As the world continues to learn more about coronavirus and its spread, it's vital to stay up-to-date on the latest developments. However, it's also important to make sure that the information being distributed is from credible sources. To that end, Between The Lines has compiled, [...]
During the week of Sept. 24-27, I attended the National Black Justice Coalition’s “Annual Black LGBT Leadership Summit: Out on the Hill” in Washington D.C. This year’s summit was themed, “Emancipation Campaign: What does freedom mean to you?” During the week, we explored economic empowerment, lobbied around our issues on Capitol Hill and attended a nation town hall about the Pan-African Progressive Movement for “LGBTI Dignity, Inclusion and Justice.” Some of us attended the Congressional Black Caucus’s 44th Annual Legislative Conference while others were invited to Black LGBT Leaders Day at the White House for a briefing about “HIV Among Gay and Bisexual Men.” Finally, there was a “State of the Black LGBT Community” where we discussed our role in the LGBT movement and in black America.
The week began with “Many Faces One Dream: LGBT Economic Empowerment Tour National Stakeholders Briefing” held at NASA Headquarters. Representatives from the U.S. Small Business Association (SBA), Industrial Bank, TD Bank, Black Enterprise, Nation Black Justice Coalition (NBJC) and the National Gay and Lesbian Chamber of Commerce (NGLCC) sat on panels throughout the day that focused on various aspects of economic empowerment and financial literacy. To set the tone of the day, a message was given that “economic empowerment could be used as a way to help solve social issues.” With that statement is where I enter; the majority of the issues in society are financial-based issues, for example: poverty, hunger and homelessness. The mission of the SBA is to create jobs through assisting small businesses: “55% of all jobs are created by small business and 66% of all new jobs since the 1970s.” A base can move even issues like a lack of political voice and access to health care with the dollars behind their words. Data based on communities is taken to legislators and presented as buying power.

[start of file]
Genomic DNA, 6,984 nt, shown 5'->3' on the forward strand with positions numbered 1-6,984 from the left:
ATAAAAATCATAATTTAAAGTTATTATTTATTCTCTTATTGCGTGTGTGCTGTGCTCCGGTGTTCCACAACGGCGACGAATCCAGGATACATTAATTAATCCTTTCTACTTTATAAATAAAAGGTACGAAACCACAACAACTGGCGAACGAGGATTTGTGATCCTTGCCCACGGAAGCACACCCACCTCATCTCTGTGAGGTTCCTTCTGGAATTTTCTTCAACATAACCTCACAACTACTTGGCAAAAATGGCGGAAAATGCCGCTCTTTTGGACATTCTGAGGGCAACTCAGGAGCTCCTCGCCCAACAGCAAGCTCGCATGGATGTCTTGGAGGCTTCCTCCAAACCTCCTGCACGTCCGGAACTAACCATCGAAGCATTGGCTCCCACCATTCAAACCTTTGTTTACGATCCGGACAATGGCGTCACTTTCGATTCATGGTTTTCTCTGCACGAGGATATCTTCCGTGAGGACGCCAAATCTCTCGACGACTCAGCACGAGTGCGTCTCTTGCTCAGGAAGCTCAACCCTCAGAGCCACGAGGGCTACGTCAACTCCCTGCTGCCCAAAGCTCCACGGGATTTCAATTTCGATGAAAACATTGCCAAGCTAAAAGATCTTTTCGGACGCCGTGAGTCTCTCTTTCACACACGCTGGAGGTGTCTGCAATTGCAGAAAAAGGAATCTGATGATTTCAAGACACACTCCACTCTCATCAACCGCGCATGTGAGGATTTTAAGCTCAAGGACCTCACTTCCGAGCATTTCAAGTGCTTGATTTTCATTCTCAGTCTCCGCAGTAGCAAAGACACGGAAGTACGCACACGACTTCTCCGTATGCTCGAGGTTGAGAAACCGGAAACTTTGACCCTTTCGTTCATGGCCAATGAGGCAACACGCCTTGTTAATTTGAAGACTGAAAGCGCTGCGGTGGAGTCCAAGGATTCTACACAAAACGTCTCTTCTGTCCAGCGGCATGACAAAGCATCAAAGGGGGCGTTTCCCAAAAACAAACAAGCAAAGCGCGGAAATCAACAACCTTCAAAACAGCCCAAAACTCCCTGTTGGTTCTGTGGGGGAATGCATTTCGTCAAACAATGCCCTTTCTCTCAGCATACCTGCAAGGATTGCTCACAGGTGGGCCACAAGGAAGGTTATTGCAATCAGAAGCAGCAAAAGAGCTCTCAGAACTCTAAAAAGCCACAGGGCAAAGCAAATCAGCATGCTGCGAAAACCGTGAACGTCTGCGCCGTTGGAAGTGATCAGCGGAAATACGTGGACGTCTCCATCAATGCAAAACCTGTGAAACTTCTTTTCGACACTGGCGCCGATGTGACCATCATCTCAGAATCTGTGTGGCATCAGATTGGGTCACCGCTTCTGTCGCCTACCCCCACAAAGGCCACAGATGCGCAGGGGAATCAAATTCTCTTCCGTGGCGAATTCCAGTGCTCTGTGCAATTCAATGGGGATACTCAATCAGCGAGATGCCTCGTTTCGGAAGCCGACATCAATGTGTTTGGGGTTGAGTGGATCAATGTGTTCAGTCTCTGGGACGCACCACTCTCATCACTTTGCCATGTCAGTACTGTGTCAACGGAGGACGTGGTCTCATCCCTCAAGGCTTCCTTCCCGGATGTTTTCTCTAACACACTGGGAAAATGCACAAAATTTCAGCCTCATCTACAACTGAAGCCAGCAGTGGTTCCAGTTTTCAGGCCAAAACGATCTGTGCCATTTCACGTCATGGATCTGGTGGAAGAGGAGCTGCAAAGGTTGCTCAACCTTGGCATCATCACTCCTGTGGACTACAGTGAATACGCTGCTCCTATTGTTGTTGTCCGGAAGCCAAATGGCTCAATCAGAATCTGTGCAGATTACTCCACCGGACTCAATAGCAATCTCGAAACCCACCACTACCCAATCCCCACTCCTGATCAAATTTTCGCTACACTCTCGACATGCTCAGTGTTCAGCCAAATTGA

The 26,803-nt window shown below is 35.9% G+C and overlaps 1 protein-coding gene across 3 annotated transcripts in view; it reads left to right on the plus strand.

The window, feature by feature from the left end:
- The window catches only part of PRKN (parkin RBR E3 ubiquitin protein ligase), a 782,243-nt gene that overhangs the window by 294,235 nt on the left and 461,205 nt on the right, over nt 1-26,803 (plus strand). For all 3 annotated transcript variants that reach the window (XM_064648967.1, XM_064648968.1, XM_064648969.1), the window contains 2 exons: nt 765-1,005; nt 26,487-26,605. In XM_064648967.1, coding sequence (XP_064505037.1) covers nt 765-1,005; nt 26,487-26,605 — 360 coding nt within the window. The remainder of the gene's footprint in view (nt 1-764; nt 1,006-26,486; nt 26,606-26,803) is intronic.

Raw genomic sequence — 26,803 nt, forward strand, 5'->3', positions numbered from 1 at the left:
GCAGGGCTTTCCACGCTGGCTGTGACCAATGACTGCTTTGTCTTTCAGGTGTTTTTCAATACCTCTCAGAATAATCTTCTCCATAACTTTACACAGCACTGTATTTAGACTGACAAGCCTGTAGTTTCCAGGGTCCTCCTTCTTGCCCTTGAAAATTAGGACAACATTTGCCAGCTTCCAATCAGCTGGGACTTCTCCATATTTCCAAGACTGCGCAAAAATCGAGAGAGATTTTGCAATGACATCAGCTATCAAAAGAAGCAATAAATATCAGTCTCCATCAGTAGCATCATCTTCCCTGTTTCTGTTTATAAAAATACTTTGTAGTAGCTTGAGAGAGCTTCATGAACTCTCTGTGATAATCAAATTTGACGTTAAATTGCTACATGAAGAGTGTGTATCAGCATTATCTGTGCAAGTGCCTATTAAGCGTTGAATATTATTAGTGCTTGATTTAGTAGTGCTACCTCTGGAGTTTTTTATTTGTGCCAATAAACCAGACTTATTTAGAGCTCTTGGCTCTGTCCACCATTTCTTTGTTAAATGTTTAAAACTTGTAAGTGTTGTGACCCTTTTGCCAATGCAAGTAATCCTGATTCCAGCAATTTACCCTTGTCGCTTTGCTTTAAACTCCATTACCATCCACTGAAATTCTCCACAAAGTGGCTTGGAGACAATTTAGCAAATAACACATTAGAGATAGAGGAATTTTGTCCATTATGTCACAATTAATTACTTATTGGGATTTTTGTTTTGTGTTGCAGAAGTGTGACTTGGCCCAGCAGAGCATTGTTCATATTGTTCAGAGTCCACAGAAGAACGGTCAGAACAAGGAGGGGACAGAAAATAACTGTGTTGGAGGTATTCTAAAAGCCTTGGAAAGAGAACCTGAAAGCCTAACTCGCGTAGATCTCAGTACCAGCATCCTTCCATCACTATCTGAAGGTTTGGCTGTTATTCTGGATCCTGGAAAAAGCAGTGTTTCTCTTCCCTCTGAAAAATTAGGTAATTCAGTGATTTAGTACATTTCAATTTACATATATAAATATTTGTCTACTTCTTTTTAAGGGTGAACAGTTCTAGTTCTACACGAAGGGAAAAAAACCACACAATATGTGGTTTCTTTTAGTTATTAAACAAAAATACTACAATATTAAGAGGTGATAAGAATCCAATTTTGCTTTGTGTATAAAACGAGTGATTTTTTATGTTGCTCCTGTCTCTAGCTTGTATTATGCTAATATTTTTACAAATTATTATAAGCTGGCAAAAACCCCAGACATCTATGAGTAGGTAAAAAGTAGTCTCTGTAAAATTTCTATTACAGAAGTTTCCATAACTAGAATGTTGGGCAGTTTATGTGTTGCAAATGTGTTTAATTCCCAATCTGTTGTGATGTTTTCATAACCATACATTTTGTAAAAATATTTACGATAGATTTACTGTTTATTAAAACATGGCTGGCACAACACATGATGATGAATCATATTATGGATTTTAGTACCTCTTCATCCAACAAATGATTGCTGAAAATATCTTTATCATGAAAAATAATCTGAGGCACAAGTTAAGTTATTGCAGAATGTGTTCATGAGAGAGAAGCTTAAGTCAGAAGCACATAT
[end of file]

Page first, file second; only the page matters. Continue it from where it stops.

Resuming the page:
Sharon Lettman-Hicks, executive director of NBJC, told us “equality does not equal equity.” Equity is often referred to in the social justice realm as acknowledging barriers to access and eliminating barriers to full participation of all people. During the briefing, we focused not only on access, but also on equity in terms of ownership. As we determine the LGBT agenda, we must realize that the right to marry has less weight in the lives of people who don’t have access to employment, health and housing. Beyond working, how are we building ownership in the community so that we may move from consumers to producers? Producers of jobs, producers of goods, and most importantly, producers of possibilities to people who look like us. As the program coordinator at KICK, I accept the charge of providing accessible information about financial literacy throughout our Careers & Employment quarter.
In moving our dreams to action, we must not only have the vision and determination, but also the discipline to do the work in between.